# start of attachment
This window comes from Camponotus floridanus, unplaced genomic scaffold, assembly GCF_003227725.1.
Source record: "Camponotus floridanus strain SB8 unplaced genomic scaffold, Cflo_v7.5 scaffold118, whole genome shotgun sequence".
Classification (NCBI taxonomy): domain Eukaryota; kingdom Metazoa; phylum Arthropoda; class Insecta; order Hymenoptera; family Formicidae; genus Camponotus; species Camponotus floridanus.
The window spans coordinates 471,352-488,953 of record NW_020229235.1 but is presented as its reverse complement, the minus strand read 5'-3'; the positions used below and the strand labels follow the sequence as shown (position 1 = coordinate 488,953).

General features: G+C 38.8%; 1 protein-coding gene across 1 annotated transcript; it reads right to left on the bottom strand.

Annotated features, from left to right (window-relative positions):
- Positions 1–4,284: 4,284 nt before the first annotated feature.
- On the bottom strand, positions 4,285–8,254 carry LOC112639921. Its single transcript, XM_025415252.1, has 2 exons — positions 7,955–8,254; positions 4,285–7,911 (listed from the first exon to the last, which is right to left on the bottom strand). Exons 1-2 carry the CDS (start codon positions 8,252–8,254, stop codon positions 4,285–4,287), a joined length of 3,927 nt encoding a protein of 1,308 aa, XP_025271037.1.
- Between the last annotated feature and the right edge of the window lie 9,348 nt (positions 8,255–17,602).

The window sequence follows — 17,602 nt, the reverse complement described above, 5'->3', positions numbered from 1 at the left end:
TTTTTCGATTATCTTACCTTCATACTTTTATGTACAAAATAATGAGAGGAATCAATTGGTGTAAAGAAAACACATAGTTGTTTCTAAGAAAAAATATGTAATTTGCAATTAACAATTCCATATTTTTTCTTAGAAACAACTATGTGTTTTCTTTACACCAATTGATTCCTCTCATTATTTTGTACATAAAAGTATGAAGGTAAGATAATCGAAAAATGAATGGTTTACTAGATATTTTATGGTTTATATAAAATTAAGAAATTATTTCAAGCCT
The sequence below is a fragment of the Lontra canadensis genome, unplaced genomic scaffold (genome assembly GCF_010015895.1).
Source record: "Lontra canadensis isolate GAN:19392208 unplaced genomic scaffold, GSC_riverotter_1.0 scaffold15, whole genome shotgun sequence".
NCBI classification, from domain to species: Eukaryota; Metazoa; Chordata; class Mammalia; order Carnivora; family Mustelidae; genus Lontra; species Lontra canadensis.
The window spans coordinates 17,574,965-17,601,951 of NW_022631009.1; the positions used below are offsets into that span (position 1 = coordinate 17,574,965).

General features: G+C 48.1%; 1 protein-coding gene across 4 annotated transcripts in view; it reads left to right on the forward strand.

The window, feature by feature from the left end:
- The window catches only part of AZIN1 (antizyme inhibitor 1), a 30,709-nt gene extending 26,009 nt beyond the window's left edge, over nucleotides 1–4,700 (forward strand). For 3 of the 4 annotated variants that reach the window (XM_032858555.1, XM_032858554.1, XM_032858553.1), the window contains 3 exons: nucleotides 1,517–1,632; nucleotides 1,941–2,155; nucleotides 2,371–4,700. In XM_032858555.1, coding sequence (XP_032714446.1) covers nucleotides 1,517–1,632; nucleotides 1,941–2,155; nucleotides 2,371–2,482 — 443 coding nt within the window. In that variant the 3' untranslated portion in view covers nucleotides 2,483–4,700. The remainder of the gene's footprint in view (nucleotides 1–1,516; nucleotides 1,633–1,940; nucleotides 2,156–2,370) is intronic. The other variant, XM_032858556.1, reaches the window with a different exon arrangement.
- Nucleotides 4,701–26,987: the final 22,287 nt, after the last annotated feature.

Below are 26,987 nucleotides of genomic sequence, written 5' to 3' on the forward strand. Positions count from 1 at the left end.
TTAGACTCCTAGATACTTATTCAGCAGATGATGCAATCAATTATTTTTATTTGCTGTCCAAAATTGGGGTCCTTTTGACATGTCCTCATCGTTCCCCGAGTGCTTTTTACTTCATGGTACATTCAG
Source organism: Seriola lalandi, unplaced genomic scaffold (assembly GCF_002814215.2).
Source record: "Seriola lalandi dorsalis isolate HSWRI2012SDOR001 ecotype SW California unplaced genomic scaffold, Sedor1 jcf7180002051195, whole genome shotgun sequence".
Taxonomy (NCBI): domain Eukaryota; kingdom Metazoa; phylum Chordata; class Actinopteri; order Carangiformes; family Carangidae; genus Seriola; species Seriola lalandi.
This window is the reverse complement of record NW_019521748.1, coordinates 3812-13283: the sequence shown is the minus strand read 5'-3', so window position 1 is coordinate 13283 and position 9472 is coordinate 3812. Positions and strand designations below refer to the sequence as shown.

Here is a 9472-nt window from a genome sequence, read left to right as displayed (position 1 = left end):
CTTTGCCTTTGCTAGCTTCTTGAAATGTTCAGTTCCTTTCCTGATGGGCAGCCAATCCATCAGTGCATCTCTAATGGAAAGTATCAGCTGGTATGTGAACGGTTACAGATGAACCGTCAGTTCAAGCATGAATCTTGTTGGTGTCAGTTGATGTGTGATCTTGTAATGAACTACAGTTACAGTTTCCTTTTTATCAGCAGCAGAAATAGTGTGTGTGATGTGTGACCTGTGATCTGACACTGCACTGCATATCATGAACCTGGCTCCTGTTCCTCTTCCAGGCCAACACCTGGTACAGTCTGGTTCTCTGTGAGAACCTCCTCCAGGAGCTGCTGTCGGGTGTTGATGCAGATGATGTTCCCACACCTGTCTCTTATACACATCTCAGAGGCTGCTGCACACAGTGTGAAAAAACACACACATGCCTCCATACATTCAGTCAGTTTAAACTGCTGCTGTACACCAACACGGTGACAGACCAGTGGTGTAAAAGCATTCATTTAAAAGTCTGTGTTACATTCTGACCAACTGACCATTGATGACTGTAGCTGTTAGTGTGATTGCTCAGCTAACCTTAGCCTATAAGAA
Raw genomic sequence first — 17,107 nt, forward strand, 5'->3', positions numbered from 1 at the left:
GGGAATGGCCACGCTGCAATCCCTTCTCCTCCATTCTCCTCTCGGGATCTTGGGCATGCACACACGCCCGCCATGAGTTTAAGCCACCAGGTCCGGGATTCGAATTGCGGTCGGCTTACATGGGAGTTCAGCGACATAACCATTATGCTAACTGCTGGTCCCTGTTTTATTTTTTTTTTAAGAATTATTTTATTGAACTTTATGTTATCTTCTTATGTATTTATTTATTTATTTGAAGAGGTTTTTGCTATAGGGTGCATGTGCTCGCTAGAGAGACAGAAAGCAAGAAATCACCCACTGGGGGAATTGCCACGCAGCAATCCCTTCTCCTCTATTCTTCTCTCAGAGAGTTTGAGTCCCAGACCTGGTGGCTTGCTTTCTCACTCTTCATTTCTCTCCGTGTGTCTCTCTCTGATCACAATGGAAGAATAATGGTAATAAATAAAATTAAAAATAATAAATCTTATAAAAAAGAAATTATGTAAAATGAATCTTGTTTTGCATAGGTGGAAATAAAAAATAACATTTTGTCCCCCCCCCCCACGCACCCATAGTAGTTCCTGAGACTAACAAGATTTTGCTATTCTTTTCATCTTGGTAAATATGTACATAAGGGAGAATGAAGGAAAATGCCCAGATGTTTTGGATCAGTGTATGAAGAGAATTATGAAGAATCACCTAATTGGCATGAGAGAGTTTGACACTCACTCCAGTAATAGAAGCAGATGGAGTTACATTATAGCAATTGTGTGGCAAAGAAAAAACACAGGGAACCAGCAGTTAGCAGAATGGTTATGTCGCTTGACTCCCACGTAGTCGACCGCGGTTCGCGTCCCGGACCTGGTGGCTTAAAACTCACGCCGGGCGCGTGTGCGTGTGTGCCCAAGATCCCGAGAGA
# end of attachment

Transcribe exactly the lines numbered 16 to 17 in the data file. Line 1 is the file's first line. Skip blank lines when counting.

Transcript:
General features: G+C 48.1%; 1 protein-coding gene across 4 annotated transcripts in view; it reads left to right on the forward strand.

The window, feature by feature from the left end: